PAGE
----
How to Become a Welder in New Jersey
Welders are skilled workers who study blueprints and other specifications in order to bond metal pieces together to repair or construct materials. It does require training to do this job, but you do not have to earn a four-year degree or even a two-year degree to be ready for an entry-level position. In New Jersey, demand for qualified welders is growing, and there will be many opportunities for new workers in the field in the coming years.
Requirements for Welding Technicians
There are many employers in the state looking for qualified welders, and they need workers who have already been trained. Few employers will be willing to train new welders on the job, although it is possible. You should first complete a post-secondary or even a high school vocational program in welding that will prepare you for entry-level work and certification through the American Welding Society (AWS). Certification or licensing is not strictly required by the state, but many employers prefer it.
Welding Programs in New Jersey
A certificate, diploma or two-year degree in welding technology is a great way to get started in this skilled trade. There are several programs in New Jersey that will prepare you for the work, and these are just a few examples:
- Bergen Community College, Paramus. Bergen has a program for students interested in becoming welders that confers a certificate of achievement. It can be completed along with a degree program in manufacturing technology or as a stand-alone program. Coursework includes 12 credits of classes in drafting, welding technology, and materials processing and fabrication.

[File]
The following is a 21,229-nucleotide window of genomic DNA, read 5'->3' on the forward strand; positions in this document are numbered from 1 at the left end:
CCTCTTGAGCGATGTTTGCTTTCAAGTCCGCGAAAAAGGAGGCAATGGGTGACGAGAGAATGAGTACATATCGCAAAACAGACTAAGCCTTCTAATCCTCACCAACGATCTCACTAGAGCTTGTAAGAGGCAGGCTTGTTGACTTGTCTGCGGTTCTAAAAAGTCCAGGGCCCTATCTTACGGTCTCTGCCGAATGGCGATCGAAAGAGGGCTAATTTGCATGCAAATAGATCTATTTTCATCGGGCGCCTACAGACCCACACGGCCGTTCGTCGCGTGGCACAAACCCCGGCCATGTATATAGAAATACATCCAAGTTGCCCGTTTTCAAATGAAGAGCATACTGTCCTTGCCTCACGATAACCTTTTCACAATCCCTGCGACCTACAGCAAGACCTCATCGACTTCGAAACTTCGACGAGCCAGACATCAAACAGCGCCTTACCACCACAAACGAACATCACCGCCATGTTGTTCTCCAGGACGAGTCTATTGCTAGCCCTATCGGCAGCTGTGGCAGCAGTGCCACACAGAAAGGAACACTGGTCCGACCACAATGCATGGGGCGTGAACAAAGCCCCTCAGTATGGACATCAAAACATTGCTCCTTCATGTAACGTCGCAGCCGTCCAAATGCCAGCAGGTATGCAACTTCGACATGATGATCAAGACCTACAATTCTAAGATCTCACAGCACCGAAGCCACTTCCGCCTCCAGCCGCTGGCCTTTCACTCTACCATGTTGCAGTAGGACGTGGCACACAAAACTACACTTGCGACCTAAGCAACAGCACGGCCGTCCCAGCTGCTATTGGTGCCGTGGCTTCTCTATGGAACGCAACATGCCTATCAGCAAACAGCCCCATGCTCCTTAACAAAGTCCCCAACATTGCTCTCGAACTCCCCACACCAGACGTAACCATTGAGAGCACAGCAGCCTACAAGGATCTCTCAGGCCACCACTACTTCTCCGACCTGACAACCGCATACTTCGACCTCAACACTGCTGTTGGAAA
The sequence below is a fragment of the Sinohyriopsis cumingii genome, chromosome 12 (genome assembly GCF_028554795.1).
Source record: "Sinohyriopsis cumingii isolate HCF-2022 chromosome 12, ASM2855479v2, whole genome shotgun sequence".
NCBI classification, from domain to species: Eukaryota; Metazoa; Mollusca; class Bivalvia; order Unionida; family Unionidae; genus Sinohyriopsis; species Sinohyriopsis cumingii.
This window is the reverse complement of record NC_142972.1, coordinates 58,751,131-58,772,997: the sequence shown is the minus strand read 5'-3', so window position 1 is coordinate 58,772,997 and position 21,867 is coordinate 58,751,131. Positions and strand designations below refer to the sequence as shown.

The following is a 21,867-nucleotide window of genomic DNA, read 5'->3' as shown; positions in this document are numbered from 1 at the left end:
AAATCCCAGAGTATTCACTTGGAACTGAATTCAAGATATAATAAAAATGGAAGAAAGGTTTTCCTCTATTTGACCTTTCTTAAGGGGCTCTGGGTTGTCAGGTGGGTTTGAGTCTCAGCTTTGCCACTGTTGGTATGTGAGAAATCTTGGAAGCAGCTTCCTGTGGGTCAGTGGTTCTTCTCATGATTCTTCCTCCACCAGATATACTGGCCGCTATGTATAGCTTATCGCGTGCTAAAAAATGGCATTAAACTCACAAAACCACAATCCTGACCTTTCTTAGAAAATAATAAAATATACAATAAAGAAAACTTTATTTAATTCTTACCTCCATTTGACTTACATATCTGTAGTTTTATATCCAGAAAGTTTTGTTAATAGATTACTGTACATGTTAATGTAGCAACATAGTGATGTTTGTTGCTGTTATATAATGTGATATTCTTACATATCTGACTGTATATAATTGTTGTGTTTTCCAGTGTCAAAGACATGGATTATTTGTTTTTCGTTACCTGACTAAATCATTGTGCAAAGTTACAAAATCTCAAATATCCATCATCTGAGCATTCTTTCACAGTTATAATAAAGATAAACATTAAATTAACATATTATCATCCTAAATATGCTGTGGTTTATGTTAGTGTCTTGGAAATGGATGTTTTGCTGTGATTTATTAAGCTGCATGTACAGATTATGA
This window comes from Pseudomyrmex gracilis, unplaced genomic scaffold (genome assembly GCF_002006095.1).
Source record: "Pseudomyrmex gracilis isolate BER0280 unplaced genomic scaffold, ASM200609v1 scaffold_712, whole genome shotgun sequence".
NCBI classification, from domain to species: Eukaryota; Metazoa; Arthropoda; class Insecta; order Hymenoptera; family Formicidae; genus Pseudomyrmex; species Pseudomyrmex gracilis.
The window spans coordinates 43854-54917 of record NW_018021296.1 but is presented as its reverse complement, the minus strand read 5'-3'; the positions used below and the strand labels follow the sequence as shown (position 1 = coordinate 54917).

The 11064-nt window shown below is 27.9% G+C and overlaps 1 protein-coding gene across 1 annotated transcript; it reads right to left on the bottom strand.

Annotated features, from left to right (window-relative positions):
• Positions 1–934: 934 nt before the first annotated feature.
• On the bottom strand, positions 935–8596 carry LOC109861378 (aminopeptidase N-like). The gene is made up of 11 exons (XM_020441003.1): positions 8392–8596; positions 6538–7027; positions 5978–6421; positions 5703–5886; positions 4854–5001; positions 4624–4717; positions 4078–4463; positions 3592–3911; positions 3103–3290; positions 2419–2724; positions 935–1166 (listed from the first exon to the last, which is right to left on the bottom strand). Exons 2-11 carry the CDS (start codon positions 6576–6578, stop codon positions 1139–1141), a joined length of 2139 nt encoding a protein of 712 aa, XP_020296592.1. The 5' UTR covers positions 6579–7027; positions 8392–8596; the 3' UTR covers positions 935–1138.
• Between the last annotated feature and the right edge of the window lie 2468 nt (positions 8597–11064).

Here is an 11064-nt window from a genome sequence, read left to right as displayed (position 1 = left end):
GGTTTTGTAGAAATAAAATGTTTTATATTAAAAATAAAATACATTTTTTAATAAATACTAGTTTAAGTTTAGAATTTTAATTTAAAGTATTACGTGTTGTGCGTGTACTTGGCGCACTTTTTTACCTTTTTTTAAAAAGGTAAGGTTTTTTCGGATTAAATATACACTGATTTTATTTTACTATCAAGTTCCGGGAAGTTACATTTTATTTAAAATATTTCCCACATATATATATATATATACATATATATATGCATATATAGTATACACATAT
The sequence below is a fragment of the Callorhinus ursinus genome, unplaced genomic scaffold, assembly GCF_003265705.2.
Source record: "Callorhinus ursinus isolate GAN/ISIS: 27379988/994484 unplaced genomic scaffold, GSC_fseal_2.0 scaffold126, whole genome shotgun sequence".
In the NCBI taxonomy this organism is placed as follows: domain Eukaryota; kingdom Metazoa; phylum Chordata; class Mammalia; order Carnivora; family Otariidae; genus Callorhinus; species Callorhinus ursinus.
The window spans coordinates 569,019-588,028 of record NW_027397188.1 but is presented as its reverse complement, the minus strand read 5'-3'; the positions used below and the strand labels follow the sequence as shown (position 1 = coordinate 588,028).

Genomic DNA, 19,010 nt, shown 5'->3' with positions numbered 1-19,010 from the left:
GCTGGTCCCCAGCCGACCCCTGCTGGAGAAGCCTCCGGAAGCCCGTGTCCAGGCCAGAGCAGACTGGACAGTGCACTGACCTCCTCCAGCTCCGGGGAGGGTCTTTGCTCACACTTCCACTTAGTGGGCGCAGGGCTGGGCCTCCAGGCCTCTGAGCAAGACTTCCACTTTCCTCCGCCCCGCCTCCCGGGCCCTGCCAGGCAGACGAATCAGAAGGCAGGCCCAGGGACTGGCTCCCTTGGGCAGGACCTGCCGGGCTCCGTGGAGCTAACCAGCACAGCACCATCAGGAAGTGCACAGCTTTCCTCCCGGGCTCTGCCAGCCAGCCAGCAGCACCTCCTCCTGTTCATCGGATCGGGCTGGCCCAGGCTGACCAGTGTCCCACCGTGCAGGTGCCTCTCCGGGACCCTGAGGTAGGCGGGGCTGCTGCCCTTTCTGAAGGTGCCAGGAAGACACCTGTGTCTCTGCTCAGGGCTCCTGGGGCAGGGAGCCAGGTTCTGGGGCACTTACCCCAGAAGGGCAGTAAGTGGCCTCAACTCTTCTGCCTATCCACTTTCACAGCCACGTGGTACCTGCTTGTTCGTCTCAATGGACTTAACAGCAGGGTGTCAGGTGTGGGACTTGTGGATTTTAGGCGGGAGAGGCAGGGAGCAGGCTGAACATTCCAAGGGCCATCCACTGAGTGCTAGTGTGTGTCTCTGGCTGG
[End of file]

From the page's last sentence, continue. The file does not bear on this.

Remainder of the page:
- Camden County College, Sicklerville. Students in this program learn several types of welding and safety standards. They learn in a hands-on shop and are trained in cutting and welding, shop maintenance and the reading of blueprints and drawings. The program is approved by the American Welding Society.
- Lincoln Tech, South Plainfield. At Lincoln Tech, students may choose to complete the welding technology program, which includes training in four types of welding, metal fabrication and using different types of metals. Graduates are ready to work in entry-level positions in structural welding, in construction, in fabrication and in manufacturing plants.
Certification and Licensing Requirements in New Jersey
There are no statewide requirements for working as a welder, but many employers do look for new workers who are certified. The typical certification for a welder is through the AWS. This is recognized by most employers around the country. You can get certified at the basic level but also choose to qualify for specialty certifications in things like sales, engineering or instruction. To earn Certified Welder status through the AWS, you must pass a practical exam. A good welding technology program should prepare you for this.
Average Salaries and Employment Outlook
Welders are in high demand in New Jersey and throughout the country. In New Jersey, the growth in jobs for welders is 10 percent, with hundreds of new jobs expected to be available in the coming years.
Salaries in New Jersey are competitive and higher than the national average of $40,240, according to the U.S. Bureau of Labor Statistics. In 2017, the average annual salary for welders in New Jersey was $45,840, but the workers in the top 10 percent made more than $65,000 that year.
Working as a Welder in New Jersey
Welders most often work in manufacturing, which encompasses many different employers. They generally work in manufacturing facilities constructing or repairing materials and products. Welders are also hired for construction work, in steel fabrication plants, in the oil and gas industry and for repairing equipment. New Jersey has plenty of industrial employers looking for qualified welders. Big cities like Newark, Jersey City and Paterson may have the most opportunities for new workers.